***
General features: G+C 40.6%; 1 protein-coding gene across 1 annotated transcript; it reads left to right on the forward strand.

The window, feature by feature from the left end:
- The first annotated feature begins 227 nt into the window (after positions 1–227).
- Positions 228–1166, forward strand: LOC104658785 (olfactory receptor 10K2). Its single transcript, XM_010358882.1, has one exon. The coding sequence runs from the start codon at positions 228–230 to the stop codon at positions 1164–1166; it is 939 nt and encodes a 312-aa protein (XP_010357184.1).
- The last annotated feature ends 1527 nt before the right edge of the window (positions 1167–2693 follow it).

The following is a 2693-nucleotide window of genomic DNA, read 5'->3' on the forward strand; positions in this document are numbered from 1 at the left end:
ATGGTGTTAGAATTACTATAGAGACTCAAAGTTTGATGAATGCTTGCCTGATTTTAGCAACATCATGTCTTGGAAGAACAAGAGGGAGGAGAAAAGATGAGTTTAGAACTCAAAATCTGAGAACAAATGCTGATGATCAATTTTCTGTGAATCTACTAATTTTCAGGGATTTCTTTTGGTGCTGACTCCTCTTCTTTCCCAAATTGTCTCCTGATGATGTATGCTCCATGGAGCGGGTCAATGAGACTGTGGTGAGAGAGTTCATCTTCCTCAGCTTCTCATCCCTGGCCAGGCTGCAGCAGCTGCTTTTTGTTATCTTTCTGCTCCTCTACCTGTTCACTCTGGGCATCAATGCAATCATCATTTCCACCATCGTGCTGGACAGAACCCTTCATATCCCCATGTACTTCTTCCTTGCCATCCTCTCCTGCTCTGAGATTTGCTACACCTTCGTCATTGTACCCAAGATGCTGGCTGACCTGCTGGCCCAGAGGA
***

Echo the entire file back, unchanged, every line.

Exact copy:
General features: G+C 40.6%; 1 protein-coding gene across 1 annotated transcript; it reads left to right on the forward strand.

The window, feature by feature from the left end:
- The first annotated feature begins 227 nt into the window (after positions 1–227).
- Positions 228–1166, forward strand: LOC104658785 (olfactory receptor 10K2). Its single transcript, XM_010358882.1, has one exon. The coding sequence runs from the start codon at positions 228–230 to the stop codon at positions 1164–1166; it is 939 nt and encodes a 312-aa protein (XP_010357184.1).
- The last annotated feature ends 1527 nt before the right edge of the window (positions 1167–2693 follow it).

The following is a 2693-nucleotide window of genomic DNA, read 5'->3' on the forward strand; positions in this document are numbered from 1 at the left end:
ATGGTGTTAGAATTACTATAGAGACTCAAAGTTTGATGAATGCTTGCCTGATTTTAGCAACATCATGTCTTGGAAGAACAAGAGGGAGGAGAAAAGATGAGTTTAGAACTCAAAATCTGAGAACAAATGCTGATGATCAATTTTCTGTGAATCTACTAATTTTCAGGGATTTCTTTTGGTGCTGACTCCTCTTCTTTCCCAAATTGTCTCCTGATGATGTATGCTCCATGGAGCGGGTCAATGAGACTGTGGTGAGAGAGTTCATCTTCCTCAGCTTCTCATCCCTGGCCAGGCTGCAGCAGCTGCTTTTTGTTATCTTTCTGCTCCTCTACCTGTTCACTCTGGGCATCAATGCAATCATCATTTCCACCATCGTGCTGGACAGAACCCTTCATATCCCCATGTACTTCTTCCTTGCCATCCTCTCCTGCTCTGAGATTTGCTACACCTTCGTCATTGTACCCAAGATGCTGGCTGACCTGCTGGCCCAGAGGA